First came the arrest, then the publication of a bombshell interview in a mountainous Mexican jungle, and now the extradition process.
Mexican forces recaptured drug kingpin Joaquin "El Chapo" Guzman last week, six months after his prison escape. But despite the end of his freedom, a circus was just beginning.
In an article published Saturday, actor Sean Penn revealed that he interviewed then-fugitive Guzman in a Mexican jungle in October. Penn's account, published in Rolling Stone, featured an unapologetic Guzman touting himself as the biggest drug supplier in the world.
Mexican officials have said that while he was on the run, he called movie producers about a planned biopic. Such Hollywood theatrics added another twist to the surreal life of the two-time prison escapee.
Here's what we know:
Mexican forces recaptured Guzman in his native Sinaloa state early Friday after a shootout that killed six of his people.
Penn's interview with the drug lord was "essential" for his capture, Mexican Attorney General Arely Gomez Gonzalez said in a radio interview Monday with journalist Joaquin Lopez Doriga.
Before the interview came to light, two U.S. law enforcement officials had said tracking of cell phones and electronic exchanges of people close to him led to his recapture. Mexican authorities had said they captured Guzman partly because his representatives contacted filmmakers and actors about making his biopic.
What happens next:
Guzman is back in the same maximum-security prison from which he escaped. But the Sinaloa cartel leader could be extradited to the United States, where he faces seven drug-related indictments in various jurisdictions.
Interpol agents served extradition paperwork Sunday in the prison where Guzman is being held, the Mexican attorney general's office said. He would have the right to appeal, and Guzman's lawyers have filed documents to fight extradition.
A source at the attorney general's office said the whole process could take up to a year, or longer. The process began last summer, before Guzman's escape, when the U.S. government formally requested his extradition, according to the source.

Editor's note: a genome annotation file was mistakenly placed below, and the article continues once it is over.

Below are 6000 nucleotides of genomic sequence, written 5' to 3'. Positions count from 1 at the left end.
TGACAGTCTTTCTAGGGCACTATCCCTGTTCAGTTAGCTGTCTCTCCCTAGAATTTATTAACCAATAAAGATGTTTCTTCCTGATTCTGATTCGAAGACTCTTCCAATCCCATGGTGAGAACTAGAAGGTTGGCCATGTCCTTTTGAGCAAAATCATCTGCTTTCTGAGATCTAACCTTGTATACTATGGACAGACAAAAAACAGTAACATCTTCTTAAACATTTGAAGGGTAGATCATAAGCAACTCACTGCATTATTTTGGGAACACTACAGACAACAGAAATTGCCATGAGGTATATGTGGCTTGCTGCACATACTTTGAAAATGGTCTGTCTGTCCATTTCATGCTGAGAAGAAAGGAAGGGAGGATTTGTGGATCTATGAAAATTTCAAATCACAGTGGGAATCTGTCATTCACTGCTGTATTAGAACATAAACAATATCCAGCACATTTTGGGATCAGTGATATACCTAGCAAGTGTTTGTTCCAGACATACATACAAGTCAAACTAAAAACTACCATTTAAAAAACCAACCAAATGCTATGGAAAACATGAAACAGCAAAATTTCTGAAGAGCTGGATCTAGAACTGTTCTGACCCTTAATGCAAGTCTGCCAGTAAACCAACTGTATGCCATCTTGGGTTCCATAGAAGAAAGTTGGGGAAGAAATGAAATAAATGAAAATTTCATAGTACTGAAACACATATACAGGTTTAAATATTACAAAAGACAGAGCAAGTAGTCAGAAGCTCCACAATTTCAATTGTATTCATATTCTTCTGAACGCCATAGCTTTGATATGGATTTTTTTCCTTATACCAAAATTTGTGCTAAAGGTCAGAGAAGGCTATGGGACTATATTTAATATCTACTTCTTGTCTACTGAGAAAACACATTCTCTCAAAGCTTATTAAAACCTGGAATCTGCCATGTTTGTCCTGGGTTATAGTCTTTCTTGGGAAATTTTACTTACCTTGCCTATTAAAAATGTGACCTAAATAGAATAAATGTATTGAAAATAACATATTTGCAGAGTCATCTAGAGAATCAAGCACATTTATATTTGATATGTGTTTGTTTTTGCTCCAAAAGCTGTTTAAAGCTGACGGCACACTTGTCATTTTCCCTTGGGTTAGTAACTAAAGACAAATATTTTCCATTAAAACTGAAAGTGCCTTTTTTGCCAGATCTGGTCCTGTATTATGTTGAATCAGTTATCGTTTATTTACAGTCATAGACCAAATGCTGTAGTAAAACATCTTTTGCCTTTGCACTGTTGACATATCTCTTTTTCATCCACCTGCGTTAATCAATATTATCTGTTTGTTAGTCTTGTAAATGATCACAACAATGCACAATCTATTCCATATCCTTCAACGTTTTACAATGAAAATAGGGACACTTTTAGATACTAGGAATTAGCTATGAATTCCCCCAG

The original request is being reviewed by a federal and circuit court, the source said.
Once the judges issue a nonbinding opinion, it gets sent to the attorney general's office, which makes a recommendation to the Foreign Ministry, said the source. The Foreign Ministry has the final say on whether the extradition proceeds or not.
Penn said Kate del Castillo, a Mexican actress, planned the interview. The drug lord wanted the actress's help in spearheading a movie project about his life.
The article describes a man on the run who appeared to be anything but, as he sipped tequila in a "casual patterned silk shirt and pressed black jeans."
His face beaming, and looking "remarkably well-groomed" for a prison escapee, Penn said, Guzman bragged about the intricate nature of his drug empire.
"I have a fleet of submarines, airplanes, trucks and boats," he told Penn.
While Penn does not give the specific location of the interview, he said it was conducted in a mountainous Mexican jungle.
What happens next:
There have been conflicting reports on whether Mexican officials knew about the meeting.
But the timing of the interview coincides with reported sightings and near-misses.
In October, the same month Penn interviewed him, authorities said they almost caught Guzman but he slipped away. At the time, they said, he suffered injuries to his leg and face as he evaded capture.
Penn and del Castillo have not said a word about the interview. But CNN legal analyst Joey Jackson said at first glance, it does not appear they broke any laws.
"You can argue it's morally reprehensible. But when you look at it from Sean Penn's perspective, he simply had a talk with a fugitive," Jackson said.
"You need some type of aiding or abetting or assisting or material support ... of a fugitive," he said. "Merely going and having an interview and having El Chapo expand upon his life, background, why he does what he does, that at this point seems insufficient for criminality."
A senior Mexican law official said authorities want to question Penn and del Castillo, and especially want to learn more about where the interview took place.
HOW IT CAME TO BE
Much speculation has focused on Rolling Stone's controversial story and how it came to be.
Rolling Stone founder Jann Wenner told The New York Times that Penn approached him months earlier with the story idea.
Penn was unreachable for a few days, then later contacted him and said the interview had happened.
"It was just between me and Sean, for a couple of weeks as he wrote his draft," he said.
What followed were months of top-secret editing and consultations with a lawyer.
Critics have slammed the magazine for giving the notorious drug lord a chance to read and approve the story before it was published. The story includes a disclosure about the unusual arrangement.
What happens next:
Wenner hopes nothing.
"They got their man, so what do they need us for?" he said. "There is nothing we can add anymore."